Written by Dylan Callaghan
Matthew Robinson is the kind of guy you like to see win – even if you are a little jealous.
He’s the first-time co-writer and director of The Invention of Lying, Ricky Gervais’ newest and most deftly honed shot at American cinematic movie stardom. The film boasts a joyful cast and cameos that include Ed Norton, Tina Fey, Jason Bateman, Christopher Guest, Rob Lowe and even Phillip Seymour Hoffman as well as Gervais himself in the role of a lovable loser who discovers the ability to lie in a world where no one can.
So how did Robinson score all of this? We’ll get to that in a second, but the reason you like to see him win is the fact that, amidst the even-keeled likability of his soft-spoken, cerebral, Russian literature studying nerdishness and his cynical, ultra dry wit, you feel the beating heart of a fella who knows he should give up on hope, love, and mankind, but just can’t do it.
He’s the first to decry the plausibility of a fairy tale and the one who wants it to come true the most.
That’s why the fairy tale that happened to him feels so right. After toiling fairly fruitlessly for a decade as a scripter in L.A., he hit his career nadir and went to his ideas file in search of rescue. What jumped out was a year-old skit he’d penned the morning after watching a Twilight Zone marathon. It focused on a doughy schmo on a date with a fox in a world where no one could lie. Thirteen days later, he had a finished script for The Invention of Lying.
Which brings us back to Robinson’s real-life fairy tale. After writing his script, he got it to producer Lynda Obst, who said she’d try to get it to his comedic hero, Ricky Gervais.
“I had put it out of my head because I didn’t want to be heartbroken when he didn’t respond,” recounts Robinson. “I’m in the 11 a.m. showing of Grindhouse at Grauman’s Chinese Theatre on a Friday and I accidentally leave my phone on. I see this really long number so I pick it up, and it’s Ricky Gervais. He’s saying things that you’d be embarrassed to admit to people that you’d dreamed of Ricky Gervais saying to you.”
Photo: © 2009 Warner Bros. Pictures
Jennifer Garner and Ricky Gervais in The Invention of Lying.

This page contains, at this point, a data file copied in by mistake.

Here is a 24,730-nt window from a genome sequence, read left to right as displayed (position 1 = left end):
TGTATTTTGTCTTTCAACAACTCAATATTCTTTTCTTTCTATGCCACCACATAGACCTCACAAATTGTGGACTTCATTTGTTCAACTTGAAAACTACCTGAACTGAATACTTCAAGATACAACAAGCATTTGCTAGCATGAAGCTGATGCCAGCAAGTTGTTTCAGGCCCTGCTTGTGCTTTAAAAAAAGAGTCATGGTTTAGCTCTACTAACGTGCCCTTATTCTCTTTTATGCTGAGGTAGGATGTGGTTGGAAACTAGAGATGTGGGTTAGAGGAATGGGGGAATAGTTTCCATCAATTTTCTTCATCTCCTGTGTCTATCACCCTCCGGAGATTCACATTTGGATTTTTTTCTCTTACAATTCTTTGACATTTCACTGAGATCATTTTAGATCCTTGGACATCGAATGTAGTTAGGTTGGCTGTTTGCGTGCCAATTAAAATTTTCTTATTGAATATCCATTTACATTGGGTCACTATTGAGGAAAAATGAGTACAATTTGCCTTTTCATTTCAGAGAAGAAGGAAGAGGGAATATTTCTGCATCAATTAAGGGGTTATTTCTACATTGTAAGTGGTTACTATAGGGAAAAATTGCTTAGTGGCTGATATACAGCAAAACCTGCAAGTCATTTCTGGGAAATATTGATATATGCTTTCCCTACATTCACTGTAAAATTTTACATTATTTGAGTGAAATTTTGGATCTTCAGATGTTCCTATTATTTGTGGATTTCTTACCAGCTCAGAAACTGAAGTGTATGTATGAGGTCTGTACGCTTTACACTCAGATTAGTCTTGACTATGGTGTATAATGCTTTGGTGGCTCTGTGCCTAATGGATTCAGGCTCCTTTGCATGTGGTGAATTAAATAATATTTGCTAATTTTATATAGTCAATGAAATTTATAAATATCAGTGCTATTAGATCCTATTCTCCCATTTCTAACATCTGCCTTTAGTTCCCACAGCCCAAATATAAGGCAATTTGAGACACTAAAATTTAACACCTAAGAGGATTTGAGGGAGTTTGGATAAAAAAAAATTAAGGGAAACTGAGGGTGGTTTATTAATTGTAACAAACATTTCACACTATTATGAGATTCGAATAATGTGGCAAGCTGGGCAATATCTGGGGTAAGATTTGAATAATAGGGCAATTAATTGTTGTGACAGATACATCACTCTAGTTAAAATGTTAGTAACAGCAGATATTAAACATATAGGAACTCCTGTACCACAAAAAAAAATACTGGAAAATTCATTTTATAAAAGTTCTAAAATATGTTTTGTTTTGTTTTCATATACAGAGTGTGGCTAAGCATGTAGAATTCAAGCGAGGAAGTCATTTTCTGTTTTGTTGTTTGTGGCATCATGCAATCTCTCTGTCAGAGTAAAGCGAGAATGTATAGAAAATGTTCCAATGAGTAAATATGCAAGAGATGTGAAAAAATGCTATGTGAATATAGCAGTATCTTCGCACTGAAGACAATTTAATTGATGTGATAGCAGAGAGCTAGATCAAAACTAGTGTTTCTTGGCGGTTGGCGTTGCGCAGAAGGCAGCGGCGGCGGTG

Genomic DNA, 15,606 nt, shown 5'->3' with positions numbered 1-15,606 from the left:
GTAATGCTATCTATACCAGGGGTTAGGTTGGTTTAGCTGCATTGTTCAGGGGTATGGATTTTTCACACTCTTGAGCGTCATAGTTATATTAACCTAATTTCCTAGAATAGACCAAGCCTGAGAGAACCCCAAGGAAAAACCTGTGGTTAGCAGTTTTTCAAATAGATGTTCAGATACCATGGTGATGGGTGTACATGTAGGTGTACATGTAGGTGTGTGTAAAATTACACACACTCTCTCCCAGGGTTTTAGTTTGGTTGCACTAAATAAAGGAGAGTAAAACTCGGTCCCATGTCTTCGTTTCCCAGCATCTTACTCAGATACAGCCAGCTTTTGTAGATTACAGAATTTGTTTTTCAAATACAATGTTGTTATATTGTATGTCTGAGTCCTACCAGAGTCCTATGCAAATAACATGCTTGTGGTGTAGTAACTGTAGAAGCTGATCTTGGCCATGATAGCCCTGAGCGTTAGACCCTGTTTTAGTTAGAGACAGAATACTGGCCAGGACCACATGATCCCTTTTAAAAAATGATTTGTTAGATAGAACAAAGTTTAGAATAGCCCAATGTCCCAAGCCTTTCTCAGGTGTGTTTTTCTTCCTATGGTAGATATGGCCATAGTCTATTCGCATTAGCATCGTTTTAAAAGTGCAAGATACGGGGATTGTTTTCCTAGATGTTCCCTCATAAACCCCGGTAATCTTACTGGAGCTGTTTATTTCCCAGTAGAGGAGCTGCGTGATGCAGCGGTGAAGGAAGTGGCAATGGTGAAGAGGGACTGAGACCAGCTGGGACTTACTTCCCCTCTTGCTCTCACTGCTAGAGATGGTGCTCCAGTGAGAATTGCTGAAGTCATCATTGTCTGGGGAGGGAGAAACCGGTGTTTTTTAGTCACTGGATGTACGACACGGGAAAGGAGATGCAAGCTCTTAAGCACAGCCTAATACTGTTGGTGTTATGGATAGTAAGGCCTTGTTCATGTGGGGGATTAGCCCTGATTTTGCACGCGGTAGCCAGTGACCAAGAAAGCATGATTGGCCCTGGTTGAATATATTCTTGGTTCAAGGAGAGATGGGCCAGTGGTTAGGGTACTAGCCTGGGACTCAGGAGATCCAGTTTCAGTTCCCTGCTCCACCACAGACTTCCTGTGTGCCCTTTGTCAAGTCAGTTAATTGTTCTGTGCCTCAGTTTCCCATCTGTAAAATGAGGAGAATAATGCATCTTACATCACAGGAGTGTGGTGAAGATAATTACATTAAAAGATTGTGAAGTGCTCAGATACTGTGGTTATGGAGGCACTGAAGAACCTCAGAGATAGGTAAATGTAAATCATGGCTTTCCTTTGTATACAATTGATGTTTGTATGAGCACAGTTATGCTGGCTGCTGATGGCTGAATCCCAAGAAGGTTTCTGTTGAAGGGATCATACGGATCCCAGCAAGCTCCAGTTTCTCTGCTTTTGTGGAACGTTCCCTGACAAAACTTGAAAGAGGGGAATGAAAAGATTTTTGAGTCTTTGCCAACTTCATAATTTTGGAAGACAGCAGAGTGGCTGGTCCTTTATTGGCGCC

To put an even finer point on Robinson’s uncomfortable fondness for Mr. Gervais, he adds, “I had even played that game with my wife where you say, ‘If you could have dinner with anyone in history, who would it be?’ Hers were like Catherine the Great and Shakespeare and I just very quickly said Ricky Gervais. Boom, done.”
Very shortly after that phone call, he was indeed having dinner with Gervais in London and retooling the script with him. Of the dream becoming reality, Robinson says, “There’s like a 50 percent chance I’m sitting in a mental institution right now and none of this is real.”
He spoke with the Writers Guild of America, West Web site about why the script’s first draft came so easily to him and why a world without lying is a bad place to be.
So, to go back in time, a year before your career nadir, you’d written what was essentially a sketch?
Yes, it was an eight-page sketch of two people who had to tell the truth on a date and one of them was a loser. That was all there was to it. And the sketch is unchanged in the movie.
When you ultimately revisited it, was it out of desperation?
Yeah, I returned to my vault of ideas and it was the one I was most excited about. I let it marinate in my head for a few days and came up with a few more scenes, and I came up with the idea that, what if that loser on the date could totally flip it and come back lying?
From that point you were off and running?
Yeah, and the scenes I started thinking up sort of gave me the world. It was literally the easiest thing I’d ever written. It just sort of spilled out.
So after you got a few more scenes and the world you wanted this to take place in, do you then go to an outline?
No, I rarely outline. I just wrote. I just logically tracked each moment to each moment and fluidly went through it organically.
So you essentially had three main moments?